Arlington School Board candidate Shaun W. Whelden hasn't had much time to build a long record of public service and educational credentials. But he is fresh from his firsthand experience as an Arlington County public school student -- he graduated from Yorktown High School just two years ago. Some of his younger classmates are still at Yorktown, and he has recent memories of sitting on the other side of the desk.

Whelden, a 20-year-old political science major at Marymount University, is one of four candidates vying for two seats up for election on the five-member board. Whelden and William S. Barker are hoping to upset incumbents E.T. "Libby" Garvey, the board's chair, and Frank K. Wilson, who has served on the board for 20 years.

Under Virginia law, school boards are nonpartisan and candidates run as independents, but the major political parties usually endorse candidates. Whelden is a Libertarian and Barker has been endorsed by the Republican Party. Garvey and Wilson are both Democrats.

Whelden and Barker say the most pressing issue facing the school system is the possibility that attendance boundaries will be redrawn to address enrollment imbalances in several North Arlington elementary schools. The subject has stirred intense emotions among parents, many of whom believe that the district has not worked hard enough to solve the problem without redrawing the boundaries. Barker and Whelden say they are opposed to any redistricting.

Barker, a retired Navy civilian official who has a daughter at Washington-Lee High School, said the board caused needless worry in the community by posting examples of possible new boundaries on the school district Web site before definitive enrollment statistics were available.

"Why do you have to rile up the community this way if you don't even have good numbers to go by?" he said. "People are saying how out of touch the board is. We really don't have a good analysis of what's working and what's not working in our community."

Garvey and Wilson say that the boundary issue has been blown out of proportion and that redistricting may not be necessary if the district can find other solutions to the uneven enrollment.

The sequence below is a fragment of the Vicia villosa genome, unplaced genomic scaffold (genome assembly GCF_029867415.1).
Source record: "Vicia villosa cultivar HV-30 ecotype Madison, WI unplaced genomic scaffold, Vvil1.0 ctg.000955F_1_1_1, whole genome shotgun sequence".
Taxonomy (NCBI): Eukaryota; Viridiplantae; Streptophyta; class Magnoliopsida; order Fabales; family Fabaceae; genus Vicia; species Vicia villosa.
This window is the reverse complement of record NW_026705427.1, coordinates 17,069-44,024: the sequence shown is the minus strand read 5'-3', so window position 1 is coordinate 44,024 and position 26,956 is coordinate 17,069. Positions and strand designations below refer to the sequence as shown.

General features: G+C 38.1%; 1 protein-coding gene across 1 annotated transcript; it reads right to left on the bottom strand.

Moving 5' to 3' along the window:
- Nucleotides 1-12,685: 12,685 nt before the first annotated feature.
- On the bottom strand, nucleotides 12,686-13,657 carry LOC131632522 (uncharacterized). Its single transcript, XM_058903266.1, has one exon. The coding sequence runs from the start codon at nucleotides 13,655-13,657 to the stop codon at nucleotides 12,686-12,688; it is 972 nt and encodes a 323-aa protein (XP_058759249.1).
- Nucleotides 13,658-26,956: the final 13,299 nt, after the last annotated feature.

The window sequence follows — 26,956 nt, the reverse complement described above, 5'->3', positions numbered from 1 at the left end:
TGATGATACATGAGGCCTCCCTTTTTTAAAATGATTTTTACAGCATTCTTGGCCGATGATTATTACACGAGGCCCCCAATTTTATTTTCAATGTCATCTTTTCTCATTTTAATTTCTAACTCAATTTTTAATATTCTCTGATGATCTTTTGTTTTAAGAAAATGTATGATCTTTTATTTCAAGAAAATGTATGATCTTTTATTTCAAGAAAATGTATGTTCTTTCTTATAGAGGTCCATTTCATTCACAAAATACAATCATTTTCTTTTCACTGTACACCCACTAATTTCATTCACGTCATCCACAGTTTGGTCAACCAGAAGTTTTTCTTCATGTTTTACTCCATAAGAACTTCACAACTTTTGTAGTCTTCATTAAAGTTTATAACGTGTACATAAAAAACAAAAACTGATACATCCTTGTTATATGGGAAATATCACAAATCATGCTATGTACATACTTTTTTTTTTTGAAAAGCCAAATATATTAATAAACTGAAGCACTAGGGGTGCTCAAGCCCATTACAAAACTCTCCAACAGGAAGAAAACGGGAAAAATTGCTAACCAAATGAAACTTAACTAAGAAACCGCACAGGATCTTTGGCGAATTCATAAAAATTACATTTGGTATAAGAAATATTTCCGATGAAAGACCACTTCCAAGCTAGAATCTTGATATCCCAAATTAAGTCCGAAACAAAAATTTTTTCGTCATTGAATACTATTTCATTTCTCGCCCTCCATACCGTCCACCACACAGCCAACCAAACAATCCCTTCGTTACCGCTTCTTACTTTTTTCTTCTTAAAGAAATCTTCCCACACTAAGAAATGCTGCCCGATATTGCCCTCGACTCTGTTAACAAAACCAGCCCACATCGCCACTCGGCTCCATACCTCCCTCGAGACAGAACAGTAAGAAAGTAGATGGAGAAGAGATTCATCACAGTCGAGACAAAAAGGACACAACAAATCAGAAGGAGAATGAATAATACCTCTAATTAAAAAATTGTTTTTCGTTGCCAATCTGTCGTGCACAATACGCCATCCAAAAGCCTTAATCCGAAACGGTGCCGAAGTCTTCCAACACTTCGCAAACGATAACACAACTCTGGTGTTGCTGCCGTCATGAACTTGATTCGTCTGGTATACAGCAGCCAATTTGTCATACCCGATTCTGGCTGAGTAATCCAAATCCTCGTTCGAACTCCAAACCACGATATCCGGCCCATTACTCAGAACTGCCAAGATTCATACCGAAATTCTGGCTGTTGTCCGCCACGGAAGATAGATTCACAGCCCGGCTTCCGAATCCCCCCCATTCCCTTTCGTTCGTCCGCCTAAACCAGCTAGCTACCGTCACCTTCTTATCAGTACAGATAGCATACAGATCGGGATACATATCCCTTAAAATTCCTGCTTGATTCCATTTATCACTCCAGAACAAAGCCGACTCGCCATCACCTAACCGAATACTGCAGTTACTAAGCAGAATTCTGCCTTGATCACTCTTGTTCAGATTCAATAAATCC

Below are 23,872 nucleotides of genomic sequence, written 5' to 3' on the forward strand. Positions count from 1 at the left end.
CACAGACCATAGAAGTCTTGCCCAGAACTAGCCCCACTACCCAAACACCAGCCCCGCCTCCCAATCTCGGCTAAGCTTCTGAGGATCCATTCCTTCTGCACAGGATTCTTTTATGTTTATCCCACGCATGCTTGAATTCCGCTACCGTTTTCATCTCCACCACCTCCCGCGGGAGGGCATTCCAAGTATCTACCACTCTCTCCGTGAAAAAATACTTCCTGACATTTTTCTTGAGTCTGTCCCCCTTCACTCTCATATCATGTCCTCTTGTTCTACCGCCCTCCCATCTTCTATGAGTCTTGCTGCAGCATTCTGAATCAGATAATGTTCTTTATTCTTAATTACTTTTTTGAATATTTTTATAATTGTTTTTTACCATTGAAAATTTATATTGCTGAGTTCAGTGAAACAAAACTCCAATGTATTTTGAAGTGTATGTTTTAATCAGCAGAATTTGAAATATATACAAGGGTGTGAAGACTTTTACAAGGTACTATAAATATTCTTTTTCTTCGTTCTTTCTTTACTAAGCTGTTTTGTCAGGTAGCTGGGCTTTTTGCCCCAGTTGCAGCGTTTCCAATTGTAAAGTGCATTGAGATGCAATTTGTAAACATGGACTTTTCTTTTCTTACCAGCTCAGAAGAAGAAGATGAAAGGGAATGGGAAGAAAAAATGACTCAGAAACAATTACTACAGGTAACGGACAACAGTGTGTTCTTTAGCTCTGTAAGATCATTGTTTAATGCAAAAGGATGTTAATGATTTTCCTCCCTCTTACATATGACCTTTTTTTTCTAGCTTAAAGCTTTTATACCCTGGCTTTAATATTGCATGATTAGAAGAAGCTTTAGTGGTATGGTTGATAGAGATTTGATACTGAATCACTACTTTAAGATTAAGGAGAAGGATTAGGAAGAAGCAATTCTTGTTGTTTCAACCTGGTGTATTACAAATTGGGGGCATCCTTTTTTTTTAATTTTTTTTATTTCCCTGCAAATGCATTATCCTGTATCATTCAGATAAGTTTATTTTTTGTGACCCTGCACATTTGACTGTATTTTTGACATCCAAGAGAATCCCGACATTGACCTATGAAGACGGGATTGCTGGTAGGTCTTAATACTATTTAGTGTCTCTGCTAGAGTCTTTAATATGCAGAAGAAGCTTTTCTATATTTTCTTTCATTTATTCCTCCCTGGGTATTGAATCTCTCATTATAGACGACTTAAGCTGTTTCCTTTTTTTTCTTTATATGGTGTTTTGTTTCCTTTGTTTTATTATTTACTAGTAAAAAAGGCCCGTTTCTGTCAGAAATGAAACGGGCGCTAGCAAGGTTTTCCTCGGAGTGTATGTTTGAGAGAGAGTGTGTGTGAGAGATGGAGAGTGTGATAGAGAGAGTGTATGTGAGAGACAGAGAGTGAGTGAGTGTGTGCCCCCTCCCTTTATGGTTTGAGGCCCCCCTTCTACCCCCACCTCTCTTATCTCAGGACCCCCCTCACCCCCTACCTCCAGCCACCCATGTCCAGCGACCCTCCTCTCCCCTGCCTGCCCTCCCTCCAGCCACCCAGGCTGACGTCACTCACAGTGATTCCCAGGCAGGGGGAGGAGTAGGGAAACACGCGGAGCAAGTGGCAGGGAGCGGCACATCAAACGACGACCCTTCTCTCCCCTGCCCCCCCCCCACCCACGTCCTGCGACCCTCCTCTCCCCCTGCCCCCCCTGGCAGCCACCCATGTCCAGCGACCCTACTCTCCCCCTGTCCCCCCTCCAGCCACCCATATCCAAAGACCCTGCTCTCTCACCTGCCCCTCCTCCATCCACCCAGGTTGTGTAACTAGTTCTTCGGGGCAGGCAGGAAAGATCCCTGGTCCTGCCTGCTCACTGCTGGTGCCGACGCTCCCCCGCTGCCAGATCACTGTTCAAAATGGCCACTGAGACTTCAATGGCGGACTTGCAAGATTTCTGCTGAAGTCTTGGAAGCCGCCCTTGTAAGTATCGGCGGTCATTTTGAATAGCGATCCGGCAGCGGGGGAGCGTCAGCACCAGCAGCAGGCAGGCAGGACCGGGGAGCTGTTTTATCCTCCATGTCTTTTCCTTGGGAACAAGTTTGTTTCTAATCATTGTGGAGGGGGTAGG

"We may not even change the boundaries," Garvey said.

Garvey, who has been on the board for seven years, said that the federal No Child Left Behind Act poses a more serious problem for the school system.

The goal of the law is for all students to be proficient in math and reading by 2014. Schools are required to meet progressively higher targets each year as they seek the goal. In Virginia, scores on the state Standards of Learning exams determine whether schools meet the annual benchmarks. Schools that fail to make adequate progress for two consecutive years are required to develop plans for improvement, and those that receive federal money based on poverty rates -- Title I schools -- also must allow students to transfer to higher-performing schools.

"It's absolutely bogus," Garvey said of the law. "A school can make incredible progress and not make it over the bar [mandated by the law] with the numbers they have."

Wilson said that narrowing the achievement gap and making sure all students have access to Advanced Placement courses are also pressing issues, but he added that overall the district is doing well.

"We have probably the most diverse school population in Northern Virginia," he said. "To meet all the needs of those students coming from all over the world is tough, and we continue to do a pretty good job."

Both Garvey and Wilson have children who graduated from Arlington public schools.

Barker, who comes from a family of teachers, said he would like to see more magnet programs like the Arlington Traditional School, and that he would like the popular Arlington Science Focus School to become a "true magnet school" that is open to all county students.

Whelden said he has been thinking about running for the board since his junior year of high school, when he and a fellow student challenged a policy prohibiting students from distributing literature on campus. He also opposes the No Child Left Behind Act. "It may be okay for failing districts, but ours wasn't broke to begin with," he said.

Whelden would like to see schools stop accepting federal funds until the law is repealed, a desire he admits is not realistic.